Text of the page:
Galactic Exploration by Peter Cawdron; A Review

by on October 4, 2012

in book reviews, Entertainment

Galactic Exploration book review

The book, Galactic Exploration, by Peter Cawdron, is a compilation of a few short stories that explores a couple of ideas behind mankind’s efforts to explore the cosmos beyond our little neck of the woods. And it does so in a fairly easy way to understand the scientific principles yet explained in a rather digestible fashion, without using tricky warp speeds or time travel. It’s real world, real tech, with real story premises based on real scientific conjecture. And it’s an interesting and yet pure pleasure to read!

Galactic Exploration is a compendium of different short stories. They’re all related, but can stand on their own if read separately.

The first story gets to the meat of space travel and is peppered with good, hard factual perspectives on space travel. It also introduces us vaguely to the technology that allows humans to make space flight to the far reaches of the galaxy possible at sub-light speeds. In other words, how mankind manages to man a space ship in transit, for hundreds of years.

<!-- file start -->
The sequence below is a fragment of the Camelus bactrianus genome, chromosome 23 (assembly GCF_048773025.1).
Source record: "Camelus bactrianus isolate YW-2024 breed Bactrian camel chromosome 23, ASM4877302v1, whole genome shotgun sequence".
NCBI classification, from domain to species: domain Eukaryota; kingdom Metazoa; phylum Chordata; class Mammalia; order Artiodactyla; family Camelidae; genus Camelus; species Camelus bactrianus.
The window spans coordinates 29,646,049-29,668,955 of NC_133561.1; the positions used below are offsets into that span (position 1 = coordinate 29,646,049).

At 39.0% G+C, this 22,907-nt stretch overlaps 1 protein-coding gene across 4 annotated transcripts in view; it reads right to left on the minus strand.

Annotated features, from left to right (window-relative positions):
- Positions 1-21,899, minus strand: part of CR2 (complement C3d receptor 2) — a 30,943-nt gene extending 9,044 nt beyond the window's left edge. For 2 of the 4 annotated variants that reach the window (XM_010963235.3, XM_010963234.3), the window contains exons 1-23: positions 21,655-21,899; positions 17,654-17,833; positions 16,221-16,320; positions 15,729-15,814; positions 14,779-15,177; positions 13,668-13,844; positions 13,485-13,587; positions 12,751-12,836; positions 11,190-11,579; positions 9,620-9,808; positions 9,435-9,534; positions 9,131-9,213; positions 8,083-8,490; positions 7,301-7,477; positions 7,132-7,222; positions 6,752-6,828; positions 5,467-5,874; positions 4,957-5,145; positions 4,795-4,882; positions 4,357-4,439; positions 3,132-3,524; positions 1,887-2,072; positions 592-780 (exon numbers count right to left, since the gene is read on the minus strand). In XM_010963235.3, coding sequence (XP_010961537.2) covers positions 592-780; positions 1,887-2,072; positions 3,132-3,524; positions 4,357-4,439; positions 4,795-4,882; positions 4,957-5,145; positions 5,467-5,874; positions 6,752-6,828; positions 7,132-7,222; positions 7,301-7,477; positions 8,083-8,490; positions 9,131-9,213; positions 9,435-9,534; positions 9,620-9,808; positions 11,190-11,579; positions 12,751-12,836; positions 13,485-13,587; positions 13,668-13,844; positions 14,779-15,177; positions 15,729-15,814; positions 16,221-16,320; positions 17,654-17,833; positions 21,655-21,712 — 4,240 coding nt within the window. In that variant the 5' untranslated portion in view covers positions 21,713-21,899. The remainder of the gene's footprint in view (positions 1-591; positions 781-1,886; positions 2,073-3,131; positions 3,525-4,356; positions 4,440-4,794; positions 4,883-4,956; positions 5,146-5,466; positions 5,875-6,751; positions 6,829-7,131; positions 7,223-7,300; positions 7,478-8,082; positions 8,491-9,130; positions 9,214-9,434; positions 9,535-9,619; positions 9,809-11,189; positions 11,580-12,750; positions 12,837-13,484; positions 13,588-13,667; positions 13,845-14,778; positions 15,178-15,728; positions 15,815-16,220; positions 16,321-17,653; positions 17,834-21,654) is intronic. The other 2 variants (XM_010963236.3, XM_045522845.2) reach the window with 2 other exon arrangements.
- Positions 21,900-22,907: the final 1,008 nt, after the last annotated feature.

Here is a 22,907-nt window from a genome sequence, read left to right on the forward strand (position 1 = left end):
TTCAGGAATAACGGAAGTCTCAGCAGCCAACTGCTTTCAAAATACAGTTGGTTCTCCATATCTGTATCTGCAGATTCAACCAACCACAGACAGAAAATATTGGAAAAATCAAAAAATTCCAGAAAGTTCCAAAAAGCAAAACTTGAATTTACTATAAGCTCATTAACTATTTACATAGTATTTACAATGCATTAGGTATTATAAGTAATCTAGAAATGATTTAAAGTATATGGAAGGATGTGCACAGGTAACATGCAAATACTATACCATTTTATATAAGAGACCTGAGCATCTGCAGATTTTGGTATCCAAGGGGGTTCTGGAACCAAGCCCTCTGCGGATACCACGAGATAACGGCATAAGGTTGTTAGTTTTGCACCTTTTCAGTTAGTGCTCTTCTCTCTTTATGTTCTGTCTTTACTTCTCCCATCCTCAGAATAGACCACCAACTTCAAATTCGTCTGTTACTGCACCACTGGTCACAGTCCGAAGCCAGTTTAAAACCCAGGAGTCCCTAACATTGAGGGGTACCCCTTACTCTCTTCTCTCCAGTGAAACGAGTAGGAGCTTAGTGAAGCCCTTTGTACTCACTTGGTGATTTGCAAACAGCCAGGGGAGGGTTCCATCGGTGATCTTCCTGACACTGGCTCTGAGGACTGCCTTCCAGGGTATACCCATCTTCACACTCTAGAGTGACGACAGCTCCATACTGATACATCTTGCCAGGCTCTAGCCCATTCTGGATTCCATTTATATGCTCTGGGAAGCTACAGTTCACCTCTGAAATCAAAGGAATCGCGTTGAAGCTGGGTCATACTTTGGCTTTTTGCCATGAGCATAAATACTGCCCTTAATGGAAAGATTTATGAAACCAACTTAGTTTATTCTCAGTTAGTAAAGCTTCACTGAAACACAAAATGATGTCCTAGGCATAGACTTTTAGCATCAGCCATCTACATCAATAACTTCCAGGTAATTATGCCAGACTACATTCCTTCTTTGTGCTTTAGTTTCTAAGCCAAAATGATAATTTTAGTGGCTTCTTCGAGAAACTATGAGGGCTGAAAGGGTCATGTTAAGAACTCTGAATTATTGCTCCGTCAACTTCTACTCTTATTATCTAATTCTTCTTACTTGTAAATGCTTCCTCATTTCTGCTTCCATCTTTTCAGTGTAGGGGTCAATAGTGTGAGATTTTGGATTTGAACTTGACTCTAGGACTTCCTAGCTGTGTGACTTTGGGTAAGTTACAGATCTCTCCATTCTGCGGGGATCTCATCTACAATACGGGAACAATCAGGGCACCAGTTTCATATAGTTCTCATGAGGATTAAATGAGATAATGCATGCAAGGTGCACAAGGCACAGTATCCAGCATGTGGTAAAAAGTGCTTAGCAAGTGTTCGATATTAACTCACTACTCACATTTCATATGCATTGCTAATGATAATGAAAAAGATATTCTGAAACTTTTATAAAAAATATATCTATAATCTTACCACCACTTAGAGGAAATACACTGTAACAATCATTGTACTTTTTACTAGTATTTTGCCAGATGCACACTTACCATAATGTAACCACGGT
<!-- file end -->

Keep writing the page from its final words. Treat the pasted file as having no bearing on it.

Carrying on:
Another story touches on what just might happen when we encounter an alien species.

As pointed out in the afterword, Stephen Hawking is noted to saying that we might want to stay quiet and not make too much noise in space, if our own history is any indicator. (AKA, discovering new lands and wiping out the local peoples.) Then again, the other side of the coin is presented in the afterword, talking about how it would not make sense for a species to come across hundreds of years of space just to smite us.

We’re shown again, how maybe humanity isn’t ready for being out there, with a precursor of a story that at first, makes no sense. But as the story develops, it makes perfect sense in how it fits into the scheme of the book.

And then there’s the tale of what happens when we don’t plan well enough or think we know what we’re doing.

All the shorts are wonderful reads by themselves, but compiled together and it makes a great little tale of guesses as to what humanity may do or encounter when we get into space. It was all a very plausible read as far as I’m concerned and incredibly entertaining.

Peter Cawdron has a wonderfully hopeful eye towards our future, with a great sense of scientific grounding to his story telling.

Galactic Exploration is a great telling, a warning or a banner that heralds what we’re capable of.

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